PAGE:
The mayor also met with Sen. Joe Lieberman (I-CT), Sen. Jon Kyl (R-AZ), and House Minority Whip Eric Cantor (R-VA).
Sen. Lieberman said six senators had submitted a bill to bypass the requirement for presidential confirmation to implement the Jerusalem Embassy Act, which was passed by both the House and Senate in 1995.
The bill states that "Jerusalem should be recognized as the capital of the State of Israel and the United States Embassy in Israel should be established in Jerusalem no later than May 31, 1999.
Successive U.S. administrations have blocked implementation of the law, citing "security concerns."
"We will continue to work together to bring the U.S. Embassy to Jerusalem, which I believe will be the first step in bringing additional embassies to the capital, as is the case with all other capitals around the world," Barkat said.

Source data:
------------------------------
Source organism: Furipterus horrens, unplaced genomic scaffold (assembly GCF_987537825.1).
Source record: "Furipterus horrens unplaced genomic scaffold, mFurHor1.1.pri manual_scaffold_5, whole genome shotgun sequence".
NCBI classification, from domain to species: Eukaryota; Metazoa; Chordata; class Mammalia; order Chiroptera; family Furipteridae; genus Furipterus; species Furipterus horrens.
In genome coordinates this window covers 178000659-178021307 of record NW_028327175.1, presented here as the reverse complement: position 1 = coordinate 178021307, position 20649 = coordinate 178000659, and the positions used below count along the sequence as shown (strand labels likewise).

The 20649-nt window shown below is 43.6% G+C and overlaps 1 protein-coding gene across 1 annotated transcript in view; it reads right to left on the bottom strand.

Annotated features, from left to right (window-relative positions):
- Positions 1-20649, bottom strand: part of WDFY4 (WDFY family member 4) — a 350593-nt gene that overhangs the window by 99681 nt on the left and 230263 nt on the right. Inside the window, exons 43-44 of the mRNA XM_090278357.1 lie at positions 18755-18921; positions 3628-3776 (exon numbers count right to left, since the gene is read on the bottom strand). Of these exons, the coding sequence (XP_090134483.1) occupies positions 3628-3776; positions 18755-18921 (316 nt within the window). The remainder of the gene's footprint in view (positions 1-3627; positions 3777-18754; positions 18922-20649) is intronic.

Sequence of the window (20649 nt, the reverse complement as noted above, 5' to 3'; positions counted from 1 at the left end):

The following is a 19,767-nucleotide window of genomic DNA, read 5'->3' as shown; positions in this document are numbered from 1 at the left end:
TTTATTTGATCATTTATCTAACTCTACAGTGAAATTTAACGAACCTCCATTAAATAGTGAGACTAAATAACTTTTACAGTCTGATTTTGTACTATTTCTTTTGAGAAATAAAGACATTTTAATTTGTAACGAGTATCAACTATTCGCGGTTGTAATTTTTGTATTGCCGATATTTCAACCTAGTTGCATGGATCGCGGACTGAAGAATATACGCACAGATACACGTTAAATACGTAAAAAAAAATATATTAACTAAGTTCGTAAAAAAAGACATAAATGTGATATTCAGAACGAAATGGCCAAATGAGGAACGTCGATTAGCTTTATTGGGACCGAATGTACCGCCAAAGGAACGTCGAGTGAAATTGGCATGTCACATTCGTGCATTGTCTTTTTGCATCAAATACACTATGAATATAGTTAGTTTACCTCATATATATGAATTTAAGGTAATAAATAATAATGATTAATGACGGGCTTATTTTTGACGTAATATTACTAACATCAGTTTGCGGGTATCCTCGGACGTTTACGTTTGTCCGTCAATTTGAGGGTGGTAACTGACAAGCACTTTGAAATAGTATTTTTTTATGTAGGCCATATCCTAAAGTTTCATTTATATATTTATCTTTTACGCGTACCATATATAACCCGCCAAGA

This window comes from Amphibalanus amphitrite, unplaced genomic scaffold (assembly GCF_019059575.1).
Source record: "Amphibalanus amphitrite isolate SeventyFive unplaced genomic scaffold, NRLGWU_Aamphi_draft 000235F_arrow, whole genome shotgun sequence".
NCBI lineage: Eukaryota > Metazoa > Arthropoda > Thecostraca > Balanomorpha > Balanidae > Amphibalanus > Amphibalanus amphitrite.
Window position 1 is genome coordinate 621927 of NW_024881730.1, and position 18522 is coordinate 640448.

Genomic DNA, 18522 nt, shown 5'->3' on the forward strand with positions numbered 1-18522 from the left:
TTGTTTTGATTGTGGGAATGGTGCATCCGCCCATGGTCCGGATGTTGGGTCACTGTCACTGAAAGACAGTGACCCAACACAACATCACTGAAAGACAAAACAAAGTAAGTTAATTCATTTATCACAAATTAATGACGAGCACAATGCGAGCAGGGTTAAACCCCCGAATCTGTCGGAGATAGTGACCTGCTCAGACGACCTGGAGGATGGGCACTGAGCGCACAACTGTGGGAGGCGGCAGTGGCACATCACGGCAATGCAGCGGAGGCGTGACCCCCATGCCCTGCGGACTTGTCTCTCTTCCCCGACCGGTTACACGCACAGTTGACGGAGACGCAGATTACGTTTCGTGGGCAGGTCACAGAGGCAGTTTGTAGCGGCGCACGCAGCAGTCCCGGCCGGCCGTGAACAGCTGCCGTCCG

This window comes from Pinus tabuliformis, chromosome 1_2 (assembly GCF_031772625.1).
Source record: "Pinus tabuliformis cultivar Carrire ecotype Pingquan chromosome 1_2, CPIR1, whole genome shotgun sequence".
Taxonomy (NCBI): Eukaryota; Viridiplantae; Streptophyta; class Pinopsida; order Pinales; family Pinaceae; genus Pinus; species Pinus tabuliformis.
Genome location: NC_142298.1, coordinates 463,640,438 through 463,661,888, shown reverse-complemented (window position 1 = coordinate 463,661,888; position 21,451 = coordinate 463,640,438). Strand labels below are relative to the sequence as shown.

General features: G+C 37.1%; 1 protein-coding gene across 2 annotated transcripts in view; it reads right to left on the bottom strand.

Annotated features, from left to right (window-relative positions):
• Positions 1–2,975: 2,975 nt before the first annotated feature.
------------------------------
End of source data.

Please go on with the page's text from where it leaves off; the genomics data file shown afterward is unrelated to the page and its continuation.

Later, the mayor addressed a standing-room only crowd at George Washington University's Elliott School of International Affairs.
"Jerusalem has many friends in Washington," the mayor stated in a press release. "Members of Congress, Democrats and Republicans, stand as one in their support for Jerusalem as the united capital of the State of Israel," Barkat said.